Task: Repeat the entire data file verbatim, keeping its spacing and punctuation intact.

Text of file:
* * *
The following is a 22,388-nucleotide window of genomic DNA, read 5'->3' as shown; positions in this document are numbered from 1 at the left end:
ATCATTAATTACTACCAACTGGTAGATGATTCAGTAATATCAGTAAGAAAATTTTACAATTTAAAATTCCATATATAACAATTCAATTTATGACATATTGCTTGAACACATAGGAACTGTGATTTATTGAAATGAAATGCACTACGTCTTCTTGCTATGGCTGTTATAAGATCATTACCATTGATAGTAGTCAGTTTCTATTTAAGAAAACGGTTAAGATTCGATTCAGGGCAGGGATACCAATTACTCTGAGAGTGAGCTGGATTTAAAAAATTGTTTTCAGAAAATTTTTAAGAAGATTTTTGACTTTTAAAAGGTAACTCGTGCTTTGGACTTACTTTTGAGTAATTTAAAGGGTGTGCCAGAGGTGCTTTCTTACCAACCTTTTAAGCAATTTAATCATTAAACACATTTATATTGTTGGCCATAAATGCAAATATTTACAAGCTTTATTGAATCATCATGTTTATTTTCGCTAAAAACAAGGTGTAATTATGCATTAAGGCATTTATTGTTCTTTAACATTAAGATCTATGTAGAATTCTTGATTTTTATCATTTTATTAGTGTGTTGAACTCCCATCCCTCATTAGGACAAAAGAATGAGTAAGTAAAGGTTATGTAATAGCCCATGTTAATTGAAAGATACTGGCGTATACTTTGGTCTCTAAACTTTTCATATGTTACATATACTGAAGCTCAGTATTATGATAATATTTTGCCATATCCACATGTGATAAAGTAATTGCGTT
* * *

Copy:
The following is a 22,388-nucleotide window of genomic DNA, read 5'->3' as shown; positions in this document are numbered from 1 at the left end:
ATCATTAATTACTACCAACTGGTAGATGATTCAGTAATATCAGTAAGAAAATTTTACAATTTAAAATTCCATATATAACAATTCAATTTATGACATATTGCTTGAACACATAGGAACTGTGATTTATTGAAATGAAATGCACTACGTCTTCTTGCTATGGCTGTTATAAGATCATTACCATTGATAGTAGTCAGTTTCTATTTAAGAAAACGGTTAAGATTCGATTCAGGGCAGGGATACCAATTACTCTGAGAGTGAGCTGGATTTAAAAAATTGTTTTCAGAAAATTTTTAAGAAGATTTTTGACTTTTAAAAGGTAACTCGTGCTTTGGACTTACTTTTGAGTAATTTAAAGGGTGTGCCAGAGGTGCTTTCTTACCAACCTTTTAAGCAATTTAATCATTAAACACATTTATATTGTTGGCCATAAATGCAAATATTTACAAGCTTTATTGAATCATCATGTTTATTTTCGCTAAAAACAAGGTGTAATTATGCATTAAGGCATTTATTGTTCTTTAACATTAAGATCTATGTAGAATTCTTGATTTTTATCATTTTATTAGTGTGTTGAACTCCCATCCCTCATTAGGACAAAAGAATGAGTAAGTAAAGGTTATGTAATAGCCCATGTTAATTGAAAGATACTGGCGTATACTTTGGTCTCTAAACTTTTCATATGTTACATATACTGAAGCTCAGTATTATGATAATATTTTGCCATATCCACATGTGATAAAGTAATTGCGTT